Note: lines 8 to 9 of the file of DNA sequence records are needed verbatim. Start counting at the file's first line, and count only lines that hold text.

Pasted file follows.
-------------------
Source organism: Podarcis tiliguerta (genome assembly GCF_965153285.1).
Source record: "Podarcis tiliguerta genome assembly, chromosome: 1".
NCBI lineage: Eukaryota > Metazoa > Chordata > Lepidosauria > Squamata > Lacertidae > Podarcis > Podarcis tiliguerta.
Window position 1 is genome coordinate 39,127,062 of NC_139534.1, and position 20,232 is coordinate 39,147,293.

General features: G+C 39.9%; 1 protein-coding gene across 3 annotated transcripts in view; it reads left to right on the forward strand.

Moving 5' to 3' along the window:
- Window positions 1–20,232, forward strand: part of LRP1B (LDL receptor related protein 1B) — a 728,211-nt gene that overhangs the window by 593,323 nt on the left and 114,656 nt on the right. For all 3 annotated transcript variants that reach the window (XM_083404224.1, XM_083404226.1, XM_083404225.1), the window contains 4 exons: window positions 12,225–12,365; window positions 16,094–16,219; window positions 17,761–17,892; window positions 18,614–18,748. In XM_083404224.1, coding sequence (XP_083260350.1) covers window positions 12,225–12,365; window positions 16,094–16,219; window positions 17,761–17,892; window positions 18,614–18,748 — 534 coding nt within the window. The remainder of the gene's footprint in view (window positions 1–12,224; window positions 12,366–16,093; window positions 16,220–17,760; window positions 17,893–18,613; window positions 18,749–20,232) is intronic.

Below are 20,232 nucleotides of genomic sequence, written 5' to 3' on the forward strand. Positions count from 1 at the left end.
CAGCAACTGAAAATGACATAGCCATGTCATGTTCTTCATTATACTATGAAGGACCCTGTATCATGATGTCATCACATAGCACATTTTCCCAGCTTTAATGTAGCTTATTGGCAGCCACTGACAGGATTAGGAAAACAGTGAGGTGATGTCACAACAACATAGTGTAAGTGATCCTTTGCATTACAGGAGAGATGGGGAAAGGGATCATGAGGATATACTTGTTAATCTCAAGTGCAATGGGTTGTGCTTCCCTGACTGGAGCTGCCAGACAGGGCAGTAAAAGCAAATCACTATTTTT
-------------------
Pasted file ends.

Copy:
Below are 20,232 nucleotides of genomic sequence, written 5' to 3' on the forward strand. Positions count from 1 at the left end.
CAGCAACTGAAAATGACATAGCCATGTCATGTTCTTCATTATACTATGAAGGACCCTGTATCATGATGTCATCACATAGCACATTTTCCCAGCTTTAATGTAGCTTATTGGCAGCCACTGACAGGATTAGGAAAACAGTGAGGTGATGTCACAACAACATAGTGTAAGTGATCCTTTGCATTACAGGAGAGATGGGGAAAGGGATCATGAGGATATACTTGTTAATCTCAAGTGCAATGGGTTGTGCTTCCCTGACTGGAGCTGCCAGACAGGGCAGTAAAAGCAAATCACTATTTTT